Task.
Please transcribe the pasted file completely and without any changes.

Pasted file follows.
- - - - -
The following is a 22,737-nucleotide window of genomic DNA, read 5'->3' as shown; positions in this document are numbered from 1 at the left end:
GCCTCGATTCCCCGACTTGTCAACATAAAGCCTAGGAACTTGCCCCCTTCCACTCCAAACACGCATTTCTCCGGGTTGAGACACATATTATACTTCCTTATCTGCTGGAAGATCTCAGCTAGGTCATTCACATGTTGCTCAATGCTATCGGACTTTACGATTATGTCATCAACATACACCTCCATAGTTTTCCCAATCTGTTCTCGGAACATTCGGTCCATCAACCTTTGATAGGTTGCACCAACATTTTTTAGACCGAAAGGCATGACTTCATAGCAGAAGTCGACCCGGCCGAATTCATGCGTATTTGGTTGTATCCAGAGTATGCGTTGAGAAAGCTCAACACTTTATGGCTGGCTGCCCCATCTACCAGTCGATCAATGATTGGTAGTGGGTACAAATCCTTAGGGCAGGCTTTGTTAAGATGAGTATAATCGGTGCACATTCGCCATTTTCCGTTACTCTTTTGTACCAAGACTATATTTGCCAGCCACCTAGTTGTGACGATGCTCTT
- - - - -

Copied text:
The following is a 22,737-nucleotide window of genomic DNA, read 5'->3' as shown; positions in this document are numbered from 1 at the left end:
GCCTCGATTCCCCGACTTGTCAACATAAAGCCTAGGAACTTGCCCCCTTCCACTCCAAACACGCATTTCTCCGGGTTGAGACACATATTATACTTCCTTATCTGCTGGAAGATCTCAGCTAGGTCATTCACATGTTGCTCAATGCTATCGGACTTTACGATTATGTCATCAACATACACCTCCATAGTTTTCCCAATCTGTTCTCGGAACATTCGGTCCATCAACCTTTGATAGGTTGCACCAACATTTTTTAGACCGAAAGGCATGACTTCATAGCAGAAGTCGACCCGGCCGAATTCATGCGTATTTGGTTGTATCCAGAGTATGCGTTGAGAAAGCTCAACACTTTATGGCTGGCTGCCCCATCTACCAGTCGATCAATGATTGGTAGTGGGTACAAATCCTTAGGGCAGGCTTTGTTAAGATGAGTATAATCGGTGCACATTCGCCATTTTCCGTTACTCTTTTGTACCAAGACTATATTTGCCAGCCACCTAGTTGTGACGATGCTCTT